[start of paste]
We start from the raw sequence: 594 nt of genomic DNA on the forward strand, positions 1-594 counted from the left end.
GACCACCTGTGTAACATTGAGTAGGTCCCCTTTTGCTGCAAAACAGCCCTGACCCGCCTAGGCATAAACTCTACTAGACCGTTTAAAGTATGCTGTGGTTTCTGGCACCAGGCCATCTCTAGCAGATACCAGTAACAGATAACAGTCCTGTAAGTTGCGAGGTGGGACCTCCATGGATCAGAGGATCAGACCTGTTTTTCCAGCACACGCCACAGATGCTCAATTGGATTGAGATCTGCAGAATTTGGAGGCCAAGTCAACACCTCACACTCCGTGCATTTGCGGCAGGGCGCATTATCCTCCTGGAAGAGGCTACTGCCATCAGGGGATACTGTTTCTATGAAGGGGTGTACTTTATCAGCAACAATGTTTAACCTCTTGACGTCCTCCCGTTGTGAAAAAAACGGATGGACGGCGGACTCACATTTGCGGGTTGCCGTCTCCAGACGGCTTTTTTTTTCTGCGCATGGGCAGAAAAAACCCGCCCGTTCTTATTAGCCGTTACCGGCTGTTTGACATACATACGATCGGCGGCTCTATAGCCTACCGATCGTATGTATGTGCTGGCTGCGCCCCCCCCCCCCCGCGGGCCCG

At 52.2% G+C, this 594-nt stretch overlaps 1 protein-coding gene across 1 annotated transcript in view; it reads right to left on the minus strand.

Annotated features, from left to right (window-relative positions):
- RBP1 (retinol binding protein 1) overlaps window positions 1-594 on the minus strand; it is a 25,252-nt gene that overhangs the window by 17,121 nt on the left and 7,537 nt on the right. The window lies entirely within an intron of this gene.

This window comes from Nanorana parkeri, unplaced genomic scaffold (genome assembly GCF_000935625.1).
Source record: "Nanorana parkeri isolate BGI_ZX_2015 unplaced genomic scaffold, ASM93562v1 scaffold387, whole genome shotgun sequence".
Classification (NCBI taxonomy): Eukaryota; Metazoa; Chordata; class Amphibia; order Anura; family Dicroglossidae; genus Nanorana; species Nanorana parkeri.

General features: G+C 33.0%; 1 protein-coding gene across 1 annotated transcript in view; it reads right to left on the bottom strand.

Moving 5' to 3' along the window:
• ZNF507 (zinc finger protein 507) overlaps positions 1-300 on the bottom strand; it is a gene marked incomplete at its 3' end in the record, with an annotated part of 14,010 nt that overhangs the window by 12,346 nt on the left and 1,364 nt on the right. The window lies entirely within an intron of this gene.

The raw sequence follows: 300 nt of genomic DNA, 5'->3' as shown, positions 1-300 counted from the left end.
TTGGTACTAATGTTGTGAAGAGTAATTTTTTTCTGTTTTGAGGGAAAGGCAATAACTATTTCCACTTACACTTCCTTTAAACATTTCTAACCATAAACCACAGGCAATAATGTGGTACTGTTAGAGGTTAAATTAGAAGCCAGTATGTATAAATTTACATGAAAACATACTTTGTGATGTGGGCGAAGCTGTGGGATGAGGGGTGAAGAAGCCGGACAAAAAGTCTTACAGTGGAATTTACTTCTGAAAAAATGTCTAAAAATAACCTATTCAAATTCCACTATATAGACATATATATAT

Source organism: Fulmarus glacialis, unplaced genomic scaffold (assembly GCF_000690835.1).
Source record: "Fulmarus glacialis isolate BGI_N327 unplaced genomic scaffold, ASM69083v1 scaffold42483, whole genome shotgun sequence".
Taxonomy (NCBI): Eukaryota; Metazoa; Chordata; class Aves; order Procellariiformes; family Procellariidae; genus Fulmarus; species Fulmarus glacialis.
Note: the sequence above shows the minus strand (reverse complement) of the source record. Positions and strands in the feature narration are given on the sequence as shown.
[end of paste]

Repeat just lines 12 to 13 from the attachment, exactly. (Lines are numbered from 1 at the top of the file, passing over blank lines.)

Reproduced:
The raw sequence follows: 300 nt of genomic DNA, 5'->3' as shown, positions 1-300 counted from the left end.
TTGGTACTAATGTTGTGAAGAGTAATTTTTTTCTGTTTTGAGGGAAAGGCAATAACTATTTCCACTTACACTTCCTTTAAACATTTCTAACCATAAACCACAGGCAATAATGTGGTACTGTTAGAGGTTAAATTAGAAGCCAGTATGTATAAATTTACATGAAAACATACTTTGTGATGTGGGCGAAGCTGTGGGATGAGGGGTGAAGAAGCCGGACAAAAAGTCTTACAGTGGAATTTACTTCTGAAAAAATGTCTAAAAATAACCTATTCAAATTCCACTATATAGACATATATATAT